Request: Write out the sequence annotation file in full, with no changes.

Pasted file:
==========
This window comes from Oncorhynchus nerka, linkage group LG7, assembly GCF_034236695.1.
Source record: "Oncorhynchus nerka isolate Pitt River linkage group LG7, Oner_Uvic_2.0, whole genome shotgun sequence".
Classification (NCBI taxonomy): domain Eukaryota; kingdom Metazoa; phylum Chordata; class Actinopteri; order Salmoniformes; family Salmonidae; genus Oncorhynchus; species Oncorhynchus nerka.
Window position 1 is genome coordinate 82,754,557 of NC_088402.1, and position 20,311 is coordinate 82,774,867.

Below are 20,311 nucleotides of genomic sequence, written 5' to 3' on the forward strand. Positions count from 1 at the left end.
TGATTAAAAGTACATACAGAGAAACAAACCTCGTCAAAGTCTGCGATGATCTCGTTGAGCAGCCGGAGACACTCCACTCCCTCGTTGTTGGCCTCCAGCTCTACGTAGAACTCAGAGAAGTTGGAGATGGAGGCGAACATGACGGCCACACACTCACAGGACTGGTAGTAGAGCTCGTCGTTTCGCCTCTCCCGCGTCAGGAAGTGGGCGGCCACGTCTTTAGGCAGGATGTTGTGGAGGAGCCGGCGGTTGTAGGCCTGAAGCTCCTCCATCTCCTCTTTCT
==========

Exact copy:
This window comes from Oncorhynchus nerka, linkage group LG7, assembly GCF_034236695.1.
Source record: "Oncorhynchus nerka isolate Pitt River linkage group LG7, Oner_Uvic_2.0, whole genome shotgun sequence".
Classification (NCBI taxonomy): domain Eukaryota; kingdom Metazoa; phylum Chordata; class Actinopteri; order Salmoniformes; family Salmonidae; genus Oncorhynchus; species Oncorhynchus nerka.
Window position 1 is genome coordinate 82,754,557 of NC_088402.1, and position 20,311 is coordinate 82,774,867.

Below are 20,311 nucleotides of genomic sequence, written 5' to 3' on the forward strand. Positions count from 1 at the left end.
TGATTAAAAGTACATACAGAGAAACAAACCTCGTCAAAGTCTGCGATGATCTCGTTGAGCAGCCGGAGACACTCCACTCCCTCGTTGTTGGCCTCCAGCTCTACGTAGAACTCAGAGAAGTTGGAGATGGAGGCGAACATGACGGCCACACACTCACAGGACTGGTAGTAGAGCTCGTCGTTTCGCCTCTCCCGCGTCAGGAAGTGGGCGGCCACGTCTTTAGGCAGGATGTTGTGGAGGAGCCGGCGGTTGTAGGCCTGAAGCTCCTCCATCTCCTCTTTCT